Thanks again.
    Planet X Nanolight High Modulus (Roadie) | 2008 Giant Bowery (Fixie)
  • markos1963markos1963 Posts: 3,724
    The Norwich 100/50 is a good event for a beginner, although this years event was a callenge with a lot of rain and a very stiff headwind on the costal section. The 50 has very few hills but the 100 has some stiffeners around the halfway mark. Its very well attended with up to 3000 riders so you are unlikely to be on your own for long. Only downside is the foodstops are very unpredictable( the stop at Hornsey was pushing strawberries,merangues and cream!) so be sure to take plenty of your own supplies.
  • if you're riding past a pub at lunchtime and the smell of cooking makes you feel like you might like to kill someone to get at it, its probably time for another energy gel.
    :D
    ...the bicycle is the most efficient machine ever created: Converting calories into gas, a bicycle gets the equivalent of three thousand miles per gallon...
  • Thanks markos1963 - I rather shamelessly picked Norwich 100/50 because I figured a) there wouldn't be too many hills, and b) that in June the weather would be pretty settled - just goes to show my assumptions whilst poring over the net in a warm front room in December were completely wrong!

    I'd definitely assume to take my own food supplies, etc and not depend on the roadside catering but thanks for the advice there.
    Planet X Nanolight High Modulus (Roadie) | 2008 Giant Bowery (Fixie)
  • salsarider has given you some great advice. main thing is some training before hand. I think you are best off focusing your training on "time in the saddle" rather than miles covered. This gets you used to the 5-7 hours that you will need to ride.
    Are you struggling with motivation. Do you want some help reaching your cycling and fitness goals? Check out http://100milebike.com
  • Gav888Gav888 Posts: 946
    markos1963 wrote:
    The Norwich 100/50 is a good event for a beginner, although this years event was a callenge with a lot of rain and a very stiff headwind on the costal section. The 50 has very few hills but the 100 has some stiffeners around the halfway mark. Its very well attended with up to 3000 riders so you are unlikely to be on your own for long. Only downside is the foodstops are very unpredictable( the stop at Hornsey was pushing strawberries,merangues and cream!) so be sure to take plenty of your own supplies.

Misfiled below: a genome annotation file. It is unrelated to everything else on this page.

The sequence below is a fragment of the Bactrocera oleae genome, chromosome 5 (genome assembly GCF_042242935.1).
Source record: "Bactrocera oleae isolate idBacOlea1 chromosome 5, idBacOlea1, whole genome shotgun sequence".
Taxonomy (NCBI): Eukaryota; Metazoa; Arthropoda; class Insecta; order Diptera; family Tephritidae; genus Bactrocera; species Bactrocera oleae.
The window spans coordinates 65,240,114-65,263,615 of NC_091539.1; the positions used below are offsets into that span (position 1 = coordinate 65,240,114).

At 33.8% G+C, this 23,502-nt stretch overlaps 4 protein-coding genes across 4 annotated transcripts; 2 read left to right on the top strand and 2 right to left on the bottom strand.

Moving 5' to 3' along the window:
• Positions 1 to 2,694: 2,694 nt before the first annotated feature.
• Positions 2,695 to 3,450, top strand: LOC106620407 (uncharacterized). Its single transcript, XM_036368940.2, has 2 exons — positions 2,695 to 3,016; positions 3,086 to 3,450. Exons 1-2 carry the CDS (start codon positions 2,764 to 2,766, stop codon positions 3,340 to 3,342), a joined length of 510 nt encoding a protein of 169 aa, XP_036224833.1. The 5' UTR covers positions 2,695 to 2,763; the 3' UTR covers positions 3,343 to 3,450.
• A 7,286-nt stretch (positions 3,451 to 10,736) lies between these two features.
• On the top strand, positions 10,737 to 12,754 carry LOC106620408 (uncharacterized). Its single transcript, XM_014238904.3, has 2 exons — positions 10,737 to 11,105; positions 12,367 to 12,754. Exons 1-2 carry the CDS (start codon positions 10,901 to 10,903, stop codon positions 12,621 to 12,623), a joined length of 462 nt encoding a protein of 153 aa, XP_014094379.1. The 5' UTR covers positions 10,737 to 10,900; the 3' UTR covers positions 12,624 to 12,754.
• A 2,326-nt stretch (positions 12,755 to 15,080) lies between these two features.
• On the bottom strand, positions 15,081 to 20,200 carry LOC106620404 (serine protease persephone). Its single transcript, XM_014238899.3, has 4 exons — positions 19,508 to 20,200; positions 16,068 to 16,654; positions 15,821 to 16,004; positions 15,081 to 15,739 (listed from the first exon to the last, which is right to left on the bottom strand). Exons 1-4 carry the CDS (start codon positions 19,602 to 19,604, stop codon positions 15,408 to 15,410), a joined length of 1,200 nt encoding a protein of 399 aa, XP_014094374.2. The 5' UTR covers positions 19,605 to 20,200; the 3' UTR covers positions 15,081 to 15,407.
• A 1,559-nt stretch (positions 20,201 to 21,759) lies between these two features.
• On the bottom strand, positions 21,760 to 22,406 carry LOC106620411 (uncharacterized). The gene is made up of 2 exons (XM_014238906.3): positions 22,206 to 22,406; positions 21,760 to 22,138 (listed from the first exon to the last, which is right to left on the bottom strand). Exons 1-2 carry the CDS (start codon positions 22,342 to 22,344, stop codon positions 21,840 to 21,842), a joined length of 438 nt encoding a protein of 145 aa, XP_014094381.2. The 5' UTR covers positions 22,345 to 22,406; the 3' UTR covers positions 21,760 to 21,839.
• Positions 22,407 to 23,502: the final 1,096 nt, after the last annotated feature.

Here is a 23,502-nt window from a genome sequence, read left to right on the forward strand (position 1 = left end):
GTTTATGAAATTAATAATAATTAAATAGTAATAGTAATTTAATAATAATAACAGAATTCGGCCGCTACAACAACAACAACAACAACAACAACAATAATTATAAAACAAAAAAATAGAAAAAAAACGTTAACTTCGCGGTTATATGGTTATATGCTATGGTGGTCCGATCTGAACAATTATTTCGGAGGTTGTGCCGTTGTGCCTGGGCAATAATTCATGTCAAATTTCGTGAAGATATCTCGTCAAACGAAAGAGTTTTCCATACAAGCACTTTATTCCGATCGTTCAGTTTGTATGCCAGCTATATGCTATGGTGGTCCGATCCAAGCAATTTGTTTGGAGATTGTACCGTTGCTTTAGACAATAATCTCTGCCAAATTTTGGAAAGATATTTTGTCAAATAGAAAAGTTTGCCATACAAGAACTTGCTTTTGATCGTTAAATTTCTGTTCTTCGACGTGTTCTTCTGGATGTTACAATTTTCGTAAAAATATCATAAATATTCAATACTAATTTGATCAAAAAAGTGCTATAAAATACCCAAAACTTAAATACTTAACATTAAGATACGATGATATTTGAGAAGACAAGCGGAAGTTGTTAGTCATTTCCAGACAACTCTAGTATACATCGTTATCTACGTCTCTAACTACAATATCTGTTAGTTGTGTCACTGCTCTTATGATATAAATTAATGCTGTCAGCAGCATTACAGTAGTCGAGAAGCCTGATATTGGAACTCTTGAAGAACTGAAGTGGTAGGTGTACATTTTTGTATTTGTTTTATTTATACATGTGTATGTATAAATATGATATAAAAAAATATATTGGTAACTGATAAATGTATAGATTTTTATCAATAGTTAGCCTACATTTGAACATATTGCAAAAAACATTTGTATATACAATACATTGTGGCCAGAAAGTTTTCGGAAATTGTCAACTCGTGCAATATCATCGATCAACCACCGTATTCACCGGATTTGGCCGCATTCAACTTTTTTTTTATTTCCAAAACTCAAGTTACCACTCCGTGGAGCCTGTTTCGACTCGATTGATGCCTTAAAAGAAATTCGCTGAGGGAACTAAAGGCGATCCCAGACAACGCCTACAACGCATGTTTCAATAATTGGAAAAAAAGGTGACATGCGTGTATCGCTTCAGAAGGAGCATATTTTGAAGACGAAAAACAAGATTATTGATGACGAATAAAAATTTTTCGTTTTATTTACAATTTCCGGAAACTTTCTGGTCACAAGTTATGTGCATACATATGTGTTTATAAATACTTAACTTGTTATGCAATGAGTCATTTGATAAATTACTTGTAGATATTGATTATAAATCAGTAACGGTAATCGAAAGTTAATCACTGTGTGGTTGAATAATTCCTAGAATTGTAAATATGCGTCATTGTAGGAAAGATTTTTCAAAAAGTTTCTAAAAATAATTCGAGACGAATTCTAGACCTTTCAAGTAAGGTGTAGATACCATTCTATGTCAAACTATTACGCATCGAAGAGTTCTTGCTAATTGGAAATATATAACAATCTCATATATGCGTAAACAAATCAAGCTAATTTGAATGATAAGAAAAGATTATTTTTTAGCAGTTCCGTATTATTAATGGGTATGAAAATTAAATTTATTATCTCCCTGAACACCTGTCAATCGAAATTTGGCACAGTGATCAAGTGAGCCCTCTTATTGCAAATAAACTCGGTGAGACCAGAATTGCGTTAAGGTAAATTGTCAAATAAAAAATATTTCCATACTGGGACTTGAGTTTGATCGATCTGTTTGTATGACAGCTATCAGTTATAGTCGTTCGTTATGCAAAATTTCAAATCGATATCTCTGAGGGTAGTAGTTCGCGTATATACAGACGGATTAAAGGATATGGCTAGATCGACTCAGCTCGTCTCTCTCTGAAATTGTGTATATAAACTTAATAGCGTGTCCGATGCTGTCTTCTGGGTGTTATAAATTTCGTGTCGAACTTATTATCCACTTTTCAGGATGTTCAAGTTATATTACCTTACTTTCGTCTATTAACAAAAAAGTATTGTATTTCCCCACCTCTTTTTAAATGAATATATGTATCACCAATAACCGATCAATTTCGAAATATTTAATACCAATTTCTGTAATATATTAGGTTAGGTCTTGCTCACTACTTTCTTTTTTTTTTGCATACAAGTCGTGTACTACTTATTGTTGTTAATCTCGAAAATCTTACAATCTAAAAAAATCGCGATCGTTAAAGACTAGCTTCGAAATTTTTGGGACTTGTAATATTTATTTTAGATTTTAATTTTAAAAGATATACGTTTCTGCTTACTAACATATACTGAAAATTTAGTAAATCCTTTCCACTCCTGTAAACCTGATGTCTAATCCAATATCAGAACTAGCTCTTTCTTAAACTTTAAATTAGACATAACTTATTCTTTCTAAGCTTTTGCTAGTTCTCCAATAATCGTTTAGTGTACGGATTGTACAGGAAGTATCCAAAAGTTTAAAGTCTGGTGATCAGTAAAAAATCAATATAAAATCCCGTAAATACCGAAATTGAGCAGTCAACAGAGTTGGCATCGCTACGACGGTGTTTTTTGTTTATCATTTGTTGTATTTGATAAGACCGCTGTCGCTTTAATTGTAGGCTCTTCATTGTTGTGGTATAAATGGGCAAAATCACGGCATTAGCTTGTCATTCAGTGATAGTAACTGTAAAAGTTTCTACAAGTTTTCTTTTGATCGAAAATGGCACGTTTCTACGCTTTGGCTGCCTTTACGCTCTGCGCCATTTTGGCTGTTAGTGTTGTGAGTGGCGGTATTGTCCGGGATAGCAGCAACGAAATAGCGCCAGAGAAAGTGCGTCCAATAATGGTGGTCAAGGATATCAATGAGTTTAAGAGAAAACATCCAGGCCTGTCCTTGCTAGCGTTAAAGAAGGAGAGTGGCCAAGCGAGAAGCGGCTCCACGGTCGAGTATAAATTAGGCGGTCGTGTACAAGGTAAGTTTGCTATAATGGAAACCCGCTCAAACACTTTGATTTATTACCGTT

Hey Markos, are you doing the Suffolk 100 again this year? Im hoping to book my place this month for the 100 miles, and yes, I said 100 :wink:
    Cycling never gets any easier, you just go faster - Greg LeMond
  • stubbostubbo Posts: 43
    be prepared, and i mean "very" prepared.....

    i, like you, only started using a road bike 3 years ago for commuting etc, first 100mile ride that summer was my final training ride for the DunRun (~125miles) which was awesome.

    The next year did the same plus a couple more 100mile rides for fun (at least that's what i told myself)....

    but last year i lost the plot altogether and bought myself a place in the LEL (~873miles) completed in under 100hrs..... Its a very slippery slope but once you get the bug and all that!

    All that said, on top of the very good advice already given, i would advise keep on top of your fluid/carb intake whilst riding and stick to the same pace you use whilst training i.e the one your comfortable with.

    Things like this are great motivators for getting you out, enjoy.
  • markos1963markos1963 Posts: 3,724
    Gav888 wrote:
    markos1963 wrote:
    The Norwich 100/50 is a good event for a beginner, although this years event was a callenge with a lot of rain and a very stiff headwind on the costal section. The 50 has very few hills but the 100 has some stiffeners around the halfway mark. Its very well attended with up to 3000 riders so you are unlikely to be on your own for long. Only downside is the foodstops are very unpredictable( the stop at Hornsey was pushing strawberries,merangues and cream!) so be sure to take plenty of your own supplies.

    Hey Markos, are you doing the Suffolk 100 again this year? Im hoping to book my place this month for the 100 miles, and yes, I said 100 :wink:

    Providing I can get the time off work then I'll be there. It'll be good to have someone to go around with. Looking for a sub 6 time how about you?
  • senojsenoj Posts: 213
    Im in the same boat as you,put my name down for the 190k dragon ride today.
    I have been mountain biking for a year and only just purchased a road bike,so
    I will have to knuckle down for the next couple of months.
    Ive been looking at the map and got genuine butterflies in my stomach,not had them for years...good luck though.